NUS passes controversial reforms

After a great deal of debate and discussion, the National Union of Students finally passed reforms which are set to radically overhaul the structure of the NUS at a conference in Wolverhampton on last Tuesday.

The reforms passed with about 90 per cent of the vote though it was impossible to count the actual number of votes due to disruption by the delegates on the floor.

The Warwick Students’ Union, which has chopped and changed its position over the past two terms, voted in favour of the reforms though they were not all that it would have hoped.

“It is about trying to make NUS an effective body” said Andy Glyde, Finance and Governance Officer of the Warwick Students’ Union, during a discussion on RaW News Insight. The NUS had been seen as “inefficient and ineffective at times…it was not representing students in the way that it should” he went on to say.

Glyde added that the “reforms were to allow for more effective representation at all levels”.

In an interview with _The Guardian_, Wes Streeting, President of the National Union of Student said that he was “ecstatic” adding “the gravity of the decision taken today is without doubt the biggest shake up of NUS’s democracy and status in its history”.

The reforms, despite large scale support from delegates, were not universally welcomed. One student said “the reforms totally screwed the LGBT, women’s and black groups’ autonomy. It was wrong for it to pass.”

According to the NUS the changes in the constitution are meant to benefit disabled, minority, black and women’s groups but many gay, lesbian, bisexual, transsexual and black students wanted to see an impact assessment made before the reforms were passed.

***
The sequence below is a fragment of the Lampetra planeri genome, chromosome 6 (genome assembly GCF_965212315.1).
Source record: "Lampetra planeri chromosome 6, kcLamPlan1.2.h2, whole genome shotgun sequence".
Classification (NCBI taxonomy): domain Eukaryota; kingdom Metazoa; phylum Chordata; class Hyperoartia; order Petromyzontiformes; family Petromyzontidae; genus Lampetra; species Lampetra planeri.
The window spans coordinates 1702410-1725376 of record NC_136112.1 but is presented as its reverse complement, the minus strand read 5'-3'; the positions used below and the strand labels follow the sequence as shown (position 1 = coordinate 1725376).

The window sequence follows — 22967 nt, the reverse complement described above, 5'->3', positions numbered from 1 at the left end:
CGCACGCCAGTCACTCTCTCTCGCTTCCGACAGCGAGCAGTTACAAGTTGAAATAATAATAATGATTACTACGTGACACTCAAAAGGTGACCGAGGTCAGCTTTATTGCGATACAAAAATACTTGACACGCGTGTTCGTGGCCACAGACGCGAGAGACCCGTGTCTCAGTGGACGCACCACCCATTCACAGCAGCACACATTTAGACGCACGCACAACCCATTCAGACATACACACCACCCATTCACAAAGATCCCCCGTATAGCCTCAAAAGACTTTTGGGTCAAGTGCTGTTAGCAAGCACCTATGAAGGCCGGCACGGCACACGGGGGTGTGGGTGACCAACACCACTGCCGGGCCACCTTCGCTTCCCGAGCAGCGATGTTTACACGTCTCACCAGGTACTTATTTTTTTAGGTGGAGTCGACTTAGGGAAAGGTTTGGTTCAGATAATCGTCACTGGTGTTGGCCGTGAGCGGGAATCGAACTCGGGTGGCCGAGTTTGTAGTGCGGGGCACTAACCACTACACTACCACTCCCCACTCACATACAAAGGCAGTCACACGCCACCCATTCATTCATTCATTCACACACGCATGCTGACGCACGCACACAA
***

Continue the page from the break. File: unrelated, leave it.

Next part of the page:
In Term 1, Union Council opposed the reforms because they did not go far enough. However a meeting of Council on Monday 19 January saw this position overturned. “We brought it back up again,” said Glyde, “because we thought new information had come up”.

Council also saw controversy surrounding the role of NUS Delegates. A motion was passed by Council that gave delegates the right to abstain and told of their right to resign if a policy was changed after they were elected.

Puneet Dhaliwal, the Welfare Committee Chair said “it would seem that a lot of people in the debate are misnaming the term delegate.”

“A delegate ought to be representing the will of the students” he continued, “constitutionally a delegate should be representing a given decision”.

Previously the reforms had been rejected by the NUS. Last year in Blackpool, the reforms narrowly missed being ratified by 25 votes. The passage of these reforms marks the ends of several years of conferences and discussions which have dominated the NUS.


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